It’s Sunday afternoon, we have basically pigged out the whole weekend and feel digusting. We are reminded that we will soon be on a trip of a lifetime and that some photos will need to be taken of us. We go grocery shopping – vowing to turn over a new leaf on Monday morning with a trolley full of fruit and vegs and healthy stuff.
(2) Treating your (very deserving) actual self:
It’s Wednesday around lunch time. We have been working the whole morning and are now starving. We open the fridge and there is nothing to eat. Well not nothing but nothing quick and convenient and delicious (to ease the stress of everything we still need to do today).
So we pop out for lunch and grab something nice like a delicious Harvey Specter (Ciabatta, bacon, brie, tomato, pesto) from Bacon on Bree or we head to Woolies and buy our standard (something unhealthy like a pizza + a triple chocolate dessert + a bottle of wine). In the meantime all that healthy stuff is slowly starting to go off in our fridge.
Planning and prepping can save you money:
I feel like we could save a good grand or two if we planned our weekly meals: Planning for enough variety. Even planning for some unhealthy meals. Being realistic and including some yummy options. Prepping so that there is always something ready-to-eat within minutes of Adam’s “hanger” striking.
Control what you can
There really is no free lunch. Cellphone companies try and fool you into believing you are getting things for free though. You get a “free” headset when you sign a contract. Jis they even throw in some “free” minutes. So what exactly am I paying more than a R1,000 a month for?
Since I switched from my reliable Topup contract (R315 per month) to a Red Advantage contract I have just spend increasingly more on my cellphone. Having 700 minutes a month just means you don’t really pay attention to who you are calling and before you know it you run over.
Know what you are paying for
So I know I said I am not in the business of counting cents and this is small change compared to some of the other items I can save on – but it is a matter of principle. I am slightly embarrassed to admit that I am one of those people who got suckered into upgrading my bank account to FNB Private Clients at a sexy R345 a month (bundled price for a cheque account and credit card), thinking that the value-add was worth it.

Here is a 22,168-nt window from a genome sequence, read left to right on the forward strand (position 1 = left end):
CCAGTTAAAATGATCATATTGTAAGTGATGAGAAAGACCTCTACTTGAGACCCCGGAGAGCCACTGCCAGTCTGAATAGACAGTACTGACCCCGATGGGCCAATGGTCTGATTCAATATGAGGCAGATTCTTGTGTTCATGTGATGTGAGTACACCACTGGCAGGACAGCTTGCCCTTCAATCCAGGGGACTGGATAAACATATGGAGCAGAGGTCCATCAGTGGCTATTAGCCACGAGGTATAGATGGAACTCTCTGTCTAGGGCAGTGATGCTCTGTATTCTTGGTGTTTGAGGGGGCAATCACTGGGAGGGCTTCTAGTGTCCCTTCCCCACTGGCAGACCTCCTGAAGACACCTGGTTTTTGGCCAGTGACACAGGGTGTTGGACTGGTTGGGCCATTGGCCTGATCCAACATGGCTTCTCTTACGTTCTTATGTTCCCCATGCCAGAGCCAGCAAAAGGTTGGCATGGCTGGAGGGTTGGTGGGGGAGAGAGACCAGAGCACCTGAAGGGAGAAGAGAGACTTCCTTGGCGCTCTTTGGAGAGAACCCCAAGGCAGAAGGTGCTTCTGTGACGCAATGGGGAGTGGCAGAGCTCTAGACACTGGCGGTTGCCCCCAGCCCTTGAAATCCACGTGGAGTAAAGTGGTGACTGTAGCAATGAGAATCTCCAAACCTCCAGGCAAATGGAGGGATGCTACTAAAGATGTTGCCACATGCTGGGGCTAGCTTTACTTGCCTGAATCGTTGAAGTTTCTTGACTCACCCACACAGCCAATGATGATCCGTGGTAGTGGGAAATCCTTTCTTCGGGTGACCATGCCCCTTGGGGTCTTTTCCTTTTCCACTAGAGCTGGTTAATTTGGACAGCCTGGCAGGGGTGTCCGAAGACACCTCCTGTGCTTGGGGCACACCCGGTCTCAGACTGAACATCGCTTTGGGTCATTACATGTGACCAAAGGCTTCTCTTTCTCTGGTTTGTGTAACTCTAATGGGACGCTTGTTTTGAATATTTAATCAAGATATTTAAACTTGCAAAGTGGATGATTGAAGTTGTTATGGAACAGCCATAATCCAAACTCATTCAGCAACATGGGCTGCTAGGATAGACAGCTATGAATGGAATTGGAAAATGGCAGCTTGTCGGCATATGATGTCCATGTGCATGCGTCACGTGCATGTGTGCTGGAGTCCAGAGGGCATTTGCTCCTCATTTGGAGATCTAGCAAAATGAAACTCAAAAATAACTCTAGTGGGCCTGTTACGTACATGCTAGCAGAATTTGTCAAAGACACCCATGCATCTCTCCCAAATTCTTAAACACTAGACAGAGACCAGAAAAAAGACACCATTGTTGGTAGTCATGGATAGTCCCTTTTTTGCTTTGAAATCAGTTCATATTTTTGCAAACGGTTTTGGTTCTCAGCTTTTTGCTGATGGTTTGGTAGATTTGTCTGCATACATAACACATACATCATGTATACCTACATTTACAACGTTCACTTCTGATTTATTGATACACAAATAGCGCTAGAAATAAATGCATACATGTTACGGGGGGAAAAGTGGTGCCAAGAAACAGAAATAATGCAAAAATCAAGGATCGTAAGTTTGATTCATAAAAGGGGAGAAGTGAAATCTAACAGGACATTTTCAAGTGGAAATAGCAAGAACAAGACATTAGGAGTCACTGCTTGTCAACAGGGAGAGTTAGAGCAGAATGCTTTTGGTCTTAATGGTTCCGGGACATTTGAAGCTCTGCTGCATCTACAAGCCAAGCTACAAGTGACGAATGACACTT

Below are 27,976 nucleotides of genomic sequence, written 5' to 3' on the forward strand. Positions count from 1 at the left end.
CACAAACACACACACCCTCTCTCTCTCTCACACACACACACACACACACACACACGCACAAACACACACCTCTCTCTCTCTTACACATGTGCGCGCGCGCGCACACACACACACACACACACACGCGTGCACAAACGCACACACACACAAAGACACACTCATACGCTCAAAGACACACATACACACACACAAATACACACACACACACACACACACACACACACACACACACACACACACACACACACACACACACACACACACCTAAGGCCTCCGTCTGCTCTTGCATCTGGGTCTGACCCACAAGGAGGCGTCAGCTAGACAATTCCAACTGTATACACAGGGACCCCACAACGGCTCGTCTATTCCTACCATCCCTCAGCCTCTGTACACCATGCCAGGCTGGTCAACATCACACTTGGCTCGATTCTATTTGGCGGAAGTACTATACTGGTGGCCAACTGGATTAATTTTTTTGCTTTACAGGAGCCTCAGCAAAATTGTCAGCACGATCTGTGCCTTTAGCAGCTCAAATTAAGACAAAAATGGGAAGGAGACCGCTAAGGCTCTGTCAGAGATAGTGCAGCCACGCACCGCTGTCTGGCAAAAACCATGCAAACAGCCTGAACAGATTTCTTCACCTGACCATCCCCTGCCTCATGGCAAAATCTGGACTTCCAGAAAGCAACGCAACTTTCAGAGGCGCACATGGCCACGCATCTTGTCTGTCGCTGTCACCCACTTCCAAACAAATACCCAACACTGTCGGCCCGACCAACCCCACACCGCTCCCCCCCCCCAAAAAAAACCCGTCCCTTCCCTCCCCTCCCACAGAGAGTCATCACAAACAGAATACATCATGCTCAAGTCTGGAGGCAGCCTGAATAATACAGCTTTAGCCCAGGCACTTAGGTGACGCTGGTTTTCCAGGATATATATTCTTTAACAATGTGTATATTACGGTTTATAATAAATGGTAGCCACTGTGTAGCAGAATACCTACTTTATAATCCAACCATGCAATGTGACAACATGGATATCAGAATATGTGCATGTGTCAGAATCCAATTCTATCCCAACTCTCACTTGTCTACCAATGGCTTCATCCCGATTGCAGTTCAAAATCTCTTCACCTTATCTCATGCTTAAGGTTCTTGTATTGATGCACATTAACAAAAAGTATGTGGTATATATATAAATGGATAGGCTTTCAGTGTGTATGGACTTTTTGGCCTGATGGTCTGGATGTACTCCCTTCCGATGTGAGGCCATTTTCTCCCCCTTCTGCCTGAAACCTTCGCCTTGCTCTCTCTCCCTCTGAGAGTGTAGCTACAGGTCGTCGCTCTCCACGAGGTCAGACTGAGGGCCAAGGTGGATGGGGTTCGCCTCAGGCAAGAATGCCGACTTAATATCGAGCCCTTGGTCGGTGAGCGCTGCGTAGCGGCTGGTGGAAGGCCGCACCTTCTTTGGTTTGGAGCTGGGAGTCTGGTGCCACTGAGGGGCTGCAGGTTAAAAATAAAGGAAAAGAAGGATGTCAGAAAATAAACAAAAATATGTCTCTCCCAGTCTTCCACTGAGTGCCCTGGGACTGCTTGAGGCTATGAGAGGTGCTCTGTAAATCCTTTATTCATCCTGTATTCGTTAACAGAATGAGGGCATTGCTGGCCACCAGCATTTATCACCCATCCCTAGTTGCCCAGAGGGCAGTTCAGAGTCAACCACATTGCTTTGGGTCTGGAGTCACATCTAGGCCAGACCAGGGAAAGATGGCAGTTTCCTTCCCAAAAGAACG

When I emailed my private banker to find out exactly what I would lose out on if I downgraded my account back to Gold I was shocked to find out that all I would miss out on was:
- My dedicated private banker: This is maybe the only worthwhile aspect of the whole offering and I find it ironic that I have to pay for something that should really be part of the bank’s business – good customer service.
- SLOW lounge access: Read this post by my very smart friend, Jason (who I might add is much better at writing about all things financial than I am) about why it is actually cheaper just to pay for a Priority Pass: Bank Cards and Airport Lounges: A Thought.
- FNB’s Take Me Home service: A service that seems somewhat geared towards a drunk student demographic when really the private clientele are anything but. Or wait, I guess it is safe to assume that all those BComm jocks grow up to be obnoxious investment bankers who order bottles of Moet with lunch. Regardless, I am old enough to know when I am going to get drunk and then I simply hail an Uber.
- Avis point to point: Again, is this not what Uber is for?
- Lifestyle desk: Because I really need someone to book my flights for me or make dinner reservations.
Money and Long-Term Travel
In the next few months I will be writing a bit more about money especially when it comes to traveling long-term. I would love to know what questions people have around the subject (I know people are always emailing me about Airbnb). Do you have any tips on saving money without switching to a diet of dry rice? Are you planning to travel long-term and have cool ways of funding it? Let me know in the comments section below or drop me a line via my contact form.